A New Study into the Pathology and Diseases of Predatory Dinosaurs

By |2024-04-05T10:20:47+01:00April 5th, 2024|Dinosaur and Prehistoric Animal News Stories, Dinosaur Fans, Main Page, Palaeontological articles|0 Comments

A new study has provided fresh insights into the pathologies associated with predatory dinosaurs.  Researchers have examined in forensic detail the pathologies associated with three South American abelisaurids.  In addition, the scientists have compiled a comprehensive database of theropod dinosaur fossil pathologies.  This database may shed light on the behaviour of different types of theropod.  For example, allosaurids had a great frequency of fractures.  This suggests that these carnivorous dinosaurs were extremely active, and this might infer a relation to hunting strategies and behaviours.  It may also indicate the type of prey that allosaurids tackled.

The three abelisaurid dinosaurs examined in this research were Elemgasem nubilus, Aucasaurus garridoi and Quilmesaurus curriei.  These three predatory dinosaurs all lived in Patagonia during the Late Cretaceous.

Diseases identified in predatory dinosaurs.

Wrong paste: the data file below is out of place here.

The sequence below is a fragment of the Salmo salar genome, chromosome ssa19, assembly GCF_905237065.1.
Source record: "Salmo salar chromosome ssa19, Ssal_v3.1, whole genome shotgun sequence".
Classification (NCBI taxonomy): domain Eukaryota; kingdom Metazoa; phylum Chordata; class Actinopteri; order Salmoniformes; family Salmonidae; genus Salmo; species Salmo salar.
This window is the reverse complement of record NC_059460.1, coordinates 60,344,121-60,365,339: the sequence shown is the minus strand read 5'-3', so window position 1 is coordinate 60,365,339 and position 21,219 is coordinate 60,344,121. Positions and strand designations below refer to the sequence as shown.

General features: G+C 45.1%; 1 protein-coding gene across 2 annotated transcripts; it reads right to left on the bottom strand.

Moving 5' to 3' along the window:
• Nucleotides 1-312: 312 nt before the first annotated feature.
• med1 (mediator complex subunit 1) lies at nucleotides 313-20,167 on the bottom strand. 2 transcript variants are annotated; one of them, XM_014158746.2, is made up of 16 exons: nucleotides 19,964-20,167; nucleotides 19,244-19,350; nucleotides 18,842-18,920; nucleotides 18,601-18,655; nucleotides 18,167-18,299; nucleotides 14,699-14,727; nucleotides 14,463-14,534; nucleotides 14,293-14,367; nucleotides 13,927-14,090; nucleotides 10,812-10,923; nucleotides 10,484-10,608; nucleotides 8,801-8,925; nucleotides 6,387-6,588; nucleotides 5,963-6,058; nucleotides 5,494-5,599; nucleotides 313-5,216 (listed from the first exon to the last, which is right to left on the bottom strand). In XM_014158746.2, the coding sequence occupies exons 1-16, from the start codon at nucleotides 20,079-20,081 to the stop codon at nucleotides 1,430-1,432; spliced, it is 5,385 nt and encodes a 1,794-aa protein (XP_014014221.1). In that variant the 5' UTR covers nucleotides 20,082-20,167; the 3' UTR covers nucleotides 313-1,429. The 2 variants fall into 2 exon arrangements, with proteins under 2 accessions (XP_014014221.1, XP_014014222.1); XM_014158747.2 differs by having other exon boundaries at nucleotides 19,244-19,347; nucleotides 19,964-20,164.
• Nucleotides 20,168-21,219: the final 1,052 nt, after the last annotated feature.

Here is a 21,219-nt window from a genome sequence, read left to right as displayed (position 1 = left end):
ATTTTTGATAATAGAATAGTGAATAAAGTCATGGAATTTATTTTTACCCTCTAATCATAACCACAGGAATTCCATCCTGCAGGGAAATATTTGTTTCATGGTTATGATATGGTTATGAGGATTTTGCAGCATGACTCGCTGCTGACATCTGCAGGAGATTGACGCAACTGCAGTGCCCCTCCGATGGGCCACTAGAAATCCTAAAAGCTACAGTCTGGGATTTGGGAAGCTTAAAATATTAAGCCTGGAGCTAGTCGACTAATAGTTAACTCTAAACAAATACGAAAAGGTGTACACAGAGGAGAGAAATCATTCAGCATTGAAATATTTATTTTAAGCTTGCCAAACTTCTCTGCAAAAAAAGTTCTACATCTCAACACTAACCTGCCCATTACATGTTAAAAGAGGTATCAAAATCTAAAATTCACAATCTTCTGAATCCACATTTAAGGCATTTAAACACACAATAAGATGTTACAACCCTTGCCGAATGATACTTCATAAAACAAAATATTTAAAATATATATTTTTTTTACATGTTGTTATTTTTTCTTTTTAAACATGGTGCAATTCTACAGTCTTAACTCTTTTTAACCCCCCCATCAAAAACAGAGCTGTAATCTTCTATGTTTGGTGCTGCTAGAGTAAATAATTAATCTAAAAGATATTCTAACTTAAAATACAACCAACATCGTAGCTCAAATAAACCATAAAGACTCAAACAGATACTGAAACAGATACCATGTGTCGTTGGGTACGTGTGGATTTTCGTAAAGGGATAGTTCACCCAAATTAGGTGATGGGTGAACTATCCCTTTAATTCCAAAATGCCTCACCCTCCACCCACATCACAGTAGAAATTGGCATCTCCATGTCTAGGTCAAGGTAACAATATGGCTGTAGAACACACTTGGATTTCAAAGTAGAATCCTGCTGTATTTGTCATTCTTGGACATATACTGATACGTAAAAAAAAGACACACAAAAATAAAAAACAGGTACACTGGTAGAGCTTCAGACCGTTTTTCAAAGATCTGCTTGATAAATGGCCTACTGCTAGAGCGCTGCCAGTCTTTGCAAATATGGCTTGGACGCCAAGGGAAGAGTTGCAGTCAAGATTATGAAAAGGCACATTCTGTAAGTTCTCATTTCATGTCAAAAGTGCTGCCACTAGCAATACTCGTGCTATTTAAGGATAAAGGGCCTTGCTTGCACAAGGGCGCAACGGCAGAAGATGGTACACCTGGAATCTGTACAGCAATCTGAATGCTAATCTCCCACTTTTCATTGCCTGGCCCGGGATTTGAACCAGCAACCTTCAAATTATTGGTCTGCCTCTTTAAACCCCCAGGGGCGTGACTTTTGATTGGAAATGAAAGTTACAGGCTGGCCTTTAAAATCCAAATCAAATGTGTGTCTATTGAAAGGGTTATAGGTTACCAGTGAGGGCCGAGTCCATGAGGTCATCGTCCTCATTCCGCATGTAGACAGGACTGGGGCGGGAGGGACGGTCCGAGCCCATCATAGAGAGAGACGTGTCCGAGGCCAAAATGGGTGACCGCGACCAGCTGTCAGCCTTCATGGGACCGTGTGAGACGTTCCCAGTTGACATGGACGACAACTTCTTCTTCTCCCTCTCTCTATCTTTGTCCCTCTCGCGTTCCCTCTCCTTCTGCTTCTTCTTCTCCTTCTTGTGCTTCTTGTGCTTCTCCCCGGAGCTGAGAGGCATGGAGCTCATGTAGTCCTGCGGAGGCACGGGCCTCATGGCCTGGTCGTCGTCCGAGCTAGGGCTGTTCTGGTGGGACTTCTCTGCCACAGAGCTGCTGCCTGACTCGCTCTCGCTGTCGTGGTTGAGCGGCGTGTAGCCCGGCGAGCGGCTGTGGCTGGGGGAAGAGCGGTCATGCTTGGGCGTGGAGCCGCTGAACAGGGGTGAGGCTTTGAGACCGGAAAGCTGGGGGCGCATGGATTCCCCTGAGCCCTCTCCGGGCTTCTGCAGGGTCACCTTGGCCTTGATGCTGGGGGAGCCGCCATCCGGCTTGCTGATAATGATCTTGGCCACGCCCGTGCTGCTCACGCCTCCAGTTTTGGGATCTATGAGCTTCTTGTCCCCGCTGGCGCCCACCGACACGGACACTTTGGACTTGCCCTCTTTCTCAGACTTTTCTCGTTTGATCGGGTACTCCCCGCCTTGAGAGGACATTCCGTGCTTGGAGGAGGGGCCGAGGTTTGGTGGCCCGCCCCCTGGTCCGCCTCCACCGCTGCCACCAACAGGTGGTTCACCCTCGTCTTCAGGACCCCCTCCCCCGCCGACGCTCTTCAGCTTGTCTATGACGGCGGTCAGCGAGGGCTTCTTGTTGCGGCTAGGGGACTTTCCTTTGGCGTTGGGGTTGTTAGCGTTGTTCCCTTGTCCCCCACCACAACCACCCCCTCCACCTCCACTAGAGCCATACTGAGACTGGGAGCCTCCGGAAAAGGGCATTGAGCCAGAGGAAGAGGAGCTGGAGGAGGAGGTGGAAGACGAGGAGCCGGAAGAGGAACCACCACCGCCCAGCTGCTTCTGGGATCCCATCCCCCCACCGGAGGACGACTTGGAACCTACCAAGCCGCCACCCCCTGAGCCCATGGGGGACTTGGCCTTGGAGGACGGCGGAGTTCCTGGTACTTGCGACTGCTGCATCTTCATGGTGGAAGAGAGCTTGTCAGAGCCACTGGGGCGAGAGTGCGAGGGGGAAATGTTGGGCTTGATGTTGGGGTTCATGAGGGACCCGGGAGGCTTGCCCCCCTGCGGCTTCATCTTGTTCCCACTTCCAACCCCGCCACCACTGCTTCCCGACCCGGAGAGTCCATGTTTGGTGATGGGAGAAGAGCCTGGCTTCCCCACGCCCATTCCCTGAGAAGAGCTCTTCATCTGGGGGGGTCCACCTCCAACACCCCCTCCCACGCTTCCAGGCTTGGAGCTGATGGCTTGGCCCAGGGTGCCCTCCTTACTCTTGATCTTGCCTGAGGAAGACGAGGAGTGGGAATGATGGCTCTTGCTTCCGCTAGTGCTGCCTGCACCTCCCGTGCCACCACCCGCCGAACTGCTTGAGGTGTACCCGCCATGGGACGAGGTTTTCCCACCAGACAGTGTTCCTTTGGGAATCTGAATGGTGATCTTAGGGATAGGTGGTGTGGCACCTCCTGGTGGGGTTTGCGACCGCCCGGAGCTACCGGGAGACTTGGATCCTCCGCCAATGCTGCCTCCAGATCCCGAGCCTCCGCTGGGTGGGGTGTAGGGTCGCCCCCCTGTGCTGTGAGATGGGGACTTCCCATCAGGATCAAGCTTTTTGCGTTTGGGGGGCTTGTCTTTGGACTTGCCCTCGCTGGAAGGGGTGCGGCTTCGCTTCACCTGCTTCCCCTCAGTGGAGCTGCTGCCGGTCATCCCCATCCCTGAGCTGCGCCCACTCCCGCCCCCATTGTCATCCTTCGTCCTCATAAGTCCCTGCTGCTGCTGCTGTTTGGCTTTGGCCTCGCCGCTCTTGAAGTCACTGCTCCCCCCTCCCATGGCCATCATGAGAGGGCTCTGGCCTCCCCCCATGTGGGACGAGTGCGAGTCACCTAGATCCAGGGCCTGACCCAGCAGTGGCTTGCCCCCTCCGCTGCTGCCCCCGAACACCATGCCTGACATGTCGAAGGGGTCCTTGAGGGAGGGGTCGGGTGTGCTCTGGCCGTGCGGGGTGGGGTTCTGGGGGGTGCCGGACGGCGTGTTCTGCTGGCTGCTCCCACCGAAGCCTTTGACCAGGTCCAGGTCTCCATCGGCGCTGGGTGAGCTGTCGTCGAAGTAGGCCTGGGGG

Life reconstruction of the abelisaurs involved in this study. Aucasaurus garridoi (A) MCF-PVPH-236 (congenital malformation in anterior caudal vertebrae). Elemgasem nubilus (B) MCF-PVPH-380 (spondyloarthropathy in middle and posterior caudal elements). Quilmesaurus curriei(C) MPCA-PV-100 (possible pathology in the right tibia).  Picture credit: Alessio Ciaffi.

Picture credit: Alessio Ciaffi

The research project conducted by scientists from CONICET has revealed new details of the pathologies associated with theropods. The research has been published in the journal BMC Ecology and Evolution.

A Study Consisting of Three Phases

The palaeontologists noticed deformations on the external surface of some bones at a macroscopic level, especially in the caudal vertebrae of the Elemgasem and Aucasaurus specimens. This finding led to the hypothesis that these deformations resulted from possible pathologies.  The team decided to conduct a more detailed examination of the morphology of the fossilised bones. The internal structure was also examined at the microscopic level.

The research programme was split into three distinct phases. Firstly, the external structure of the bones showing potential pathologies was examined. Secondly, bone histology on the Quilmesaurus and Elemgasem specimens was undertaken whilst CT scans were carried out on the Aucasaurus fossils to evaluate how possible pathologies had affected surrounding tissues.

Aucasaurus garridoi pathology.

A specimen of the abelisaurid Aucasaurus garridoi was found to have a congenital developmental disease, despite which the animal was able to live for many years. Picture credit: Alessio Ciaffi.

Picture credit: Alessio Ciaffi

A Database of Diseases and other Pathologies of Predatory Dinosaurs